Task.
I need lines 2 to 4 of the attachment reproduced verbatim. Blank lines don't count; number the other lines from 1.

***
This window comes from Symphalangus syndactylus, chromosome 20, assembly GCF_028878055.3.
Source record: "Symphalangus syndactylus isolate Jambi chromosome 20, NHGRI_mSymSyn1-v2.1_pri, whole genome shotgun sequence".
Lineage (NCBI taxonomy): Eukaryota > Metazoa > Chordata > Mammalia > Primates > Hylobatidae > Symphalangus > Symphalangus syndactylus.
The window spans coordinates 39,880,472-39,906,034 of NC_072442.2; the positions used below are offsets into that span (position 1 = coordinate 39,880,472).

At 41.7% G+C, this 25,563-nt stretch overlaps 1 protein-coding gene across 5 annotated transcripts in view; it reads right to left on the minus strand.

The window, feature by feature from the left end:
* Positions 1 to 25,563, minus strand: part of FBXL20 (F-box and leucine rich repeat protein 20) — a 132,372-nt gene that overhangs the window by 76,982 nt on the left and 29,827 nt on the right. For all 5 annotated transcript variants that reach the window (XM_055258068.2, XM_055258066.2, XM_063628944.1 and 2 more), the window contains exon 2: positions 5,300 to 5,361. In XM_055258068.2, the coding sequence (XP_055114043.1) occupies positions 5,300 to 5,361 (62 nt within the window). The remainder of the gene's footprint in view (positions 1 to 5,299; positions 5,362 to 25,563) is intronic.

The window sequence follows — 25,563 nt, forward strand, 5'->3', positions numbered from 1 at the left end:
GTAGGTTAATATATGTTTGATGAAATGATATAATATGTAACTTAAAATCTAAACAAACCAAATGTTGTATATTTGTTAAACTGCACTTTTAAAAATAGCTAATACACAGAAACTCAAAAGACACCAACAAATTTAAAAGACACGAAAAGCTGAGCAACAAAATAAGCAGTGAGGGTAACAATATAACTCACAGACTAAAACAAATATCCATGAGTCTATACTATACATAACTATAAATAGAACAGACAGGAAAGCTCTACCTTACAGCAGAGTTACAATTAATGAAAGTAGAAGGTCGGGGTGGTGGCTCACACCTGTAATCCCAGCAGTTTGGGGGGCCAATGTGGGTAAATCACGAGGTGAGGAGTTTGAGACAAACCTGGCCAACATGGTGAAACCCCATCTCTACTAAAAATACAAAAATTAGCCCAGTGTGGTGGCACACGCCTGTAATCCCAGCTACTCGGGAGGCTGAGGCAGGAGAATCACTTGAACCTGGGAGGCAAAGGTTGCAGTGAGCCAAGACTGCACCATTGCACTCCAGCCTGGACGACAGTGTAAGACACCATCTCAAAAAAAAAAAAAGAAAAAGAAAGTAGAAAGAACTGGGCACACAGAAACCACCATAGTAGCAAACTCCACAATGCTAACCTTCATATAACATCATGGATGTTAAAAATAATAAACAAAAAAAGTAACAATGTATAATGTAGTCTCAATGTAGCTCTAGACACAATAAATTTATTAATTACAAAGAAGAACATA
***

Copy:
Source record: "Symphalangus syndactylus isolate Jambi chromosome 20, NHGRI_mSymSyn1-v2.1_pri, whole genome shotgun sequence".
Lineage (NCBI taxonomy): Eukaryota > Metazoa > Chordata > Mammalia > Primates > Hylobatidae > Symphalangus > Symphalangus syndactylus.
The window spans coordinates 39,880,472-39,906,034 of NC_072442.2; the positions used below are offsets into that span (position 1 = coordinate 39,880,472).